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We are currently in the final throes of testing our existing application before we begin the process of migrating the company over to 32-bit Windows 7 with Office 2010. One of the remaining applications was written in VB6, and is experiencing a problem when it gets to perform a filecopy action.
Currently, it writes data to a file called MIDNSPTEMP.$$$ and when finished, uses the FileCopy command to copy it to an existing file called MIDNSP.$$$, where it gives me a Permission denied error. The next line which deletes the MIDNSPTEMP.$$$ is never hit.
If I create a new file in the same folder manually, that works, and I can also delete a file.
Can anyone point me at why it gives me a permission denied in this situation? VB6 is not a language that I am very familiar but no-one else is available to look at this.
Thanks in advance
Martin

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Waht folder? I expect you're using a folder you don't have permissions to write to (The error message kinds gives that away :) –  Deanna Sep 12 '11 at 14:32
    
It's a network folder that I can write to and delete from, which is what threw me in the first place. I addd in a check to see if the files were closed properly, but it seems that they aren't closing which I'm guessing may be why I'm getting permission denied? –  Martin S Sep 12 '11 at 15:37
    
It could be, depends on your code that opens and closes them. Does your process still have them open? tcarvin's reply should help you tell. Until we see soem code, we can;t give a definite answer. –  Deanna Sep 12 '11 at 16:25
    
In simple terms, I have a FelxGrid control, and when a user double clicks on an entry, it opens the associated file in TextPad. Details are logged into a file, taking either the last line of the existing file or adding new details, and then the files are closed. Code to open the temporary file is Open Datadir + csNspTempFile For Output As #3, whereas the code to open the file being read is Open Datadir + csNspFile For Input As #2. Each file is then closed using Close #2 and Close #3 respectively. –  Martin S Sep 13 '11 at 8:17

2 Answers 2

Windows 7 does not automatically run commands as an administrative user like it did in XP instead they are run with the least privlege. You will need to either grant less restrictive permissions to the folder where you are working or start the application as an administrator using run-as.

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Ah that would be why then! Thanks for that - this application is called within another, so unless it can be run-as in code, I'll have to look at granting, as you suggest, less restrictive permissions. Thanks. Martin –  Martin S Sep 12 '11 at 14:54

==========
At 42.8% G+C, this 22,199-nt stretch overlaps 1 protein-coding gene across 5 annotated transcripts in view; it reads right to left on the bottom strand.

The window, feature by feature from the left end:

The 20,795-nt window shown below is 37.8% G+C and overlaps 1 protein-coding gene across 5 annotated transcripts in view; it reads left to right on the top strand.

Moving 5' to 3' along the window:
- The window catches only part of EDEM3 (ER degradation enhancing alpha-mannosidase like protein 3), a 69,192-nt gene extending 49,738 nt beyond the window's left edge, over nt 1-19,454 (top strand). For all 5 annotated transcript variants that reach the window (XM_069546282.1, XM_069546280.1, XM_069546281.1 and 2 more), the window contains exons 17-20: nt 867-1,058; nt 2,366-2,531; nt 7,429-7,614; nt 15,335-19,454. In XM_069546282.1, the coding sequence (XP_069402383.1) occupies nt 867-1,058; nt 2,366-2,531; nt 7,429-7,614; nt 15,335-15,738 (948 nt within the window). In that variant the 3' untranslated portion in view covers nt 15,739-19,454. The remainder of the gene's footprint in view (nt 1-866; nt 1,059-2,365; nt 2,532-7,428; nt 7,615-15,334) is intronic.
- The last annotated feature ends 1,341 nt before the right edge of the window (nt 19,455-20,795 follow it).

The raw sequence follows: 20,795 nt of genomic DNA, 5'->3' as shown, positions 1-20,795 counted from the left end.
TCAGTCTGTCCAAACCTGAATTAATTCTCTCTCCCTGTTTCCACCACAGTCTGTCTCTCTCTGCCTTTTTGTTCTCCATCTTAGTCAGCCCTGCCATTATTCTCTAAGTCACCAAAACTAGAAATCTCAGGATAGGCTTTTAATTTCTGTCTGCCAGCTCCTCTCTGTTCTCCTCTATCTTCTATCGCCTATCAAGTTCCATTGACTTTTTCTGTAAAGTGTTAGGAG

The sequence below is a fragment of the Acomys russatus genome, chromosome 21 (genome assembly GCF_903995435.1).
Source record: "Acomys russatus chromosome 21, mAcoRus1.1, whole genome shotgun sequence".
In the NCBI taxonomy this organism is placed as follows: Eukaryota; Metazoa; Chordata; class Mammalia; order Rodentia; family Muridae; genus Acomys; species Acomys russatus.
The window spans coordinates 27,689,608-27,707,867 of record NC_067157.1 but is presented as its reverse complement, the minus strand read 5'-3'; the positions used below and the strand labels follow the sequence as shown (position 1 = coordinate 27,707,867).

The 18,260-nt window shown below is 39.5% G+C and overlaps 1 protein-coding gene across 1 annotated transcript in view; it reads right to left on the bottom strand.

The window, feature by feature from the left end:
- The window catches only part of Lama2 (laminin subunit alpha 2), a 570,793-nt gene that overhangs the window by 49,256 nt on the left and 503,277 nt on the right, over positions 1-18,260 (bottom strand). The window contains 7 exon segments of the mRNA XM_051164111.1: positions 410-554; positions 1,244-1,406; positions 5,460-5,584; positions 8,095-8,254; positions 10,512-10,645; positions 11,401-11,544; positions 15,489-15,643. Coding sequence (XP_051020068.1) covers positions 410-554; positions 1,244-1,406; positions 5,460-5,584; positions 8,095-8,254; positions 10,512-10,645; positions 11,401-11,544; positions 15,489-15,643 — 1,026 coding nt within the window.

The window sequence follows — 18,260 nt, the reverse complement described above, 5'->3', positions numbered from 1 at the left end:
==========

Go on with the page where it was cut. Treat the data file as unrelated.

Actually, am not sure if that is right...I have just done a copy x, y in Command Prompt in the same folder and it let me. The same application can write to other folders at a higher level, and to change the permissions would be a huge job. It looks more like the files are not being closed properly to me, but without changing the code I'm not sure what else I can do to resolve this. –  Martin S Sep 12 '11 at 15:04

Are you sure that the file is not locked by another process (or by another part of your own code)? ProcessMon ( http://technet.microsoft.com/en-us/sysinternals/bb896645 ) from SysInternals is your friend. It will record ever I/O to your file along with successes and failures.

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Thats my thinking. Even though it seems to close the file in code, I have a feeling that it doesn't actually do that. I'll give ProcessMon a try. Thanks –  Martin S Sep 12 '11 at 16:51
    
That doesn't help much either I'm afraid. It does not show any activity for the files that I know are being opened and closed by the application, but maybe because I guess because they are on a netowrk drive? I've had to run the processmon as admin on via my remote connection to the Win7 desktop, and whilst I can see calls to the application that opens the problem files, there is no reference to the files that are actually being opened. –  Martin S Sep 12 '11 at 17:15
    
Ahh, its a network file. I missed that. –  tcarvin Sep 12 '11 at 18:26

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